Judge grounds anti-Adani protesters
MINING giant Adani has won a court order banning a well-known Aboriginal activist, his son and anyone with a "similar" interest in their fight against the mine, from stepping foot on the Carmichael Mine land.
The ban came four weeks after the activist's son allegedly threatened to recruit an "army" of "thousands" of protesters from "the city" to "fight" Adani with an illegal camp on the Adani land in the north of the Gallilee basin.
On October 8, Supreme Court Justice Glenn Martin ordered Adrian Burragubba, 59, from East Brisbane, his son Coedie McAvoy and members of the Wangan and Jagalingou traditional owners, or anyone aligned with them, be banned from "entering or remaining on" the land, or "in any way physically interfering with the land" until a final hearing is completed.
Adani successfully argued in court that Mr Burragubba, Mr McAvoy and other activists trespassed on the mine land 160km northwest of Clermont between August 30 and September 5 when they set up a small protest camp.
Mr Burragubba is a traditional land owner who unsuccessfully fought in the courts to stop Adani's $2 billion mine.
He is described in court documents as the senior spokesman and cultural leader of the Wangan and Jagalingou traditional owners council.
Adani submitted that the pair and members of their group "indicated an intention" to return and trespass at the mine site when Mr McAvoy posted on Facebook on September 5 that he planned to recruit an "army" of "thousands" of protesters from "the city" to "fight" Adani.
In another Facebook post on September 28, Mr McAvoy claimed the Adani land was his "corroboree ground".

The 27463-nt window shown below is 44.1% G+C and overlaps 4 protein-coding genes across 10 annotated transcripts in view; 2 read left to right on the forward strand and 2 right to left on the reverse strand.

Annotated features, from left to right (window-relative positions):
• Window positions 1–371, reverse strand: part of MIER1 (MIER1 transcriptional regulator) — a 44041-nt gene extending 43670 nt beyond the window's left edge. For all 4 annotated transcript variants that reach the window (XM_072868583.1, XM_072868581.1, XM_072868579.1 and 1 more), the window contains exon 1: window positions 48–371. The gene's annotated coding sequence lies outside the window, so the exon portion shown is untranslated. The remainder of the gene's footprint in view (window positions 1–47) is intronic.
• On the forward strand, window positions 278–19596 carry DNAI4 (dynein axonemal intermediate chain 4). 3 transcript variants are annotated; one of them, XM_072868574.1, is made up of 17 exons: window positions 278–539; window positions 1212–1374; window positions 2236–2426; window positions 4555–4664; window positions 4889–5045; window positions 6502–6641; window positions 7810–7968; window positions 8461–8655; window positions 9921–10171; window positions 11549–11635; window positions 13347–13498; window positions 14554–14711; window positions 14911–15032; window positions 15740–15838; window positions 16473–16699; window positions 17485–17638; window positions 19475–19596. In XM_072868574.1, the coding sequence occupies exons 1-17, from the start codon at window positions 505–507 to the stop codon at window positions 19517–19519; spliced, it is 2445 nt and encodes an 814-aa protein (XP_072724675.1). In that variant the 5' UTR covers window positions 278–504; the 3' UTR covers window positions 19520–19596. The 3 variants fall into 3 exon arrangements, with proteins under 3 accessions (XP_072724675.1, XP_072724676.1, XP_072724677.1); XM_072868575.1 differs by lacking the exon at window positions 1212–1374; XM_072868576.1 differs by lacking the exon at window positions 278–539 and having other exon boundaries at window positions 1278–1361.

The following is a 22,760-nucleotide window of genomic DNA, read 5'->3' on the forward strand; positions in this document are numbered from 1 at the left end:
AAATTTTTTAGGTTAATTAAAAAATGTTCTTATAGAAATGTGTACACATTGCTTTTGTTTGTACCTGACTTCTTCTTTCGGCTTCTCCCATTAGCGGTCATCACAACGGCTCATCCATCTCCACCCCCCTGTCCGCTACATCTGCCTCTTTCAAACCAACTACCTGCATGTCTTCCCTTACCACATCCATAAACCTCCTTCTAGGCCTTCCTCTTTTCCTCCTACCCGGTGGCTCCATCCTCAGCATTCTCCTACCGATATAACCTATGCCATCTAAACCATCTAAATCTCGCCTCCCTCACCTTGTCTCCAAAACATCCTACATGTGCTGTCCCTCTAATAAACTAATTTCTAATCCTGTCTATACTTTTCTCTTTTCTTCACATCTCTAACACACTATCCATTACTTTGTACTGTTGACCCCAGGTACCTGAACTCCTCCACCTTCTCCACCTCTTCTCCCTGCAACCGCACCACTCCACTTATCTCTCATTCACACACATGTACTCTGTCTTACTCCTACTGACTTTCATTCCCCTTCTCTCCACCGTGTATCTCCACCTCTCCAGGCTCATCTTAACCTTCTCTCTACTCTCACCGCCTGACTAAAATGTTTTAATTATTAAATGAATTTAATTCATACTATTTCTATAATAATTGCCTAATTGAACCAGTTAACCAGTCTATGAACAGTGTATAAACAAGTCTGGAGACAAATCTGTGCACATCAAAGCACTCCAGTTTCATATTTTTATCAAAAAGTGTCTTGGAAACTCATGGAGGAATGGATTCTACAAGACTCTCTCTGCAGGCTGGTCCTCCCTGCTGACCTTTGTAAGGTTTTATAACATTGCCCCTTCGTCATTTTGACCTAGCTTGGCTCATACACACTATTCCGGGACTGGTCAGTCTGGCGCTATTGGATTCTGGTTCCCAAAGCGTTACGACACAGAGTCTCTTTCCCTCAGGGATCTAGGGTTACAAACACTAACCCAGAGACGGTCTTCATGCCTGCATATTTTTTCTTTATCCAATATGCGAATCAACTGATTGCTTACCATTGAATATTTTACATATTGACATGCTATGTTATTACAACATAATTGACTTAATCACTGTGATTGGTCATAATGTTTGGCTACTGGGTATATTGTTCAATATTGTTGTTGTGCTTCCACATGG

In a letter to Mr Burragubba, Mr McAvoy and Wangan and Jagalingou traditional owners on September 6, Adani's lawyers Dowd and Co, told them that Adani "has a deep respect for the traditions and customs of traditional owners" and reminded the group they could apply to visit the land for "cultural purposes" under the Indigenous Land Use Agreement.
Mr Burragubba and his followers are alleged to have set up their protest camp around August 26, when the land was part of Adani's pastoral lease.
Adani claims their alleged trespassing began on August 30 after the state government converted the land to freehold title under Adani's exclusive control.
Adani alleges video footage taken in September proves the pair was trespassing on the land and used a photo of Mr Burragubba standing next to a sign declaring the land "sacred site", which was posted on Mr McAvoys Facebook page on September 5.
Mr McAvoy claimed in another Facebook post, tendered in court documents, that his protest camp was "encircled by Adani security, round the clock all five access points are blocked by security cars parked across the road."
The court order gives Adani the power to force the removal of any people who have "the same interest" as Mr Burragubba and his son from Adani land, provided Adani goes back to court.
This power is available under cases filed as representative proceedings.
The case is set to return to court next year.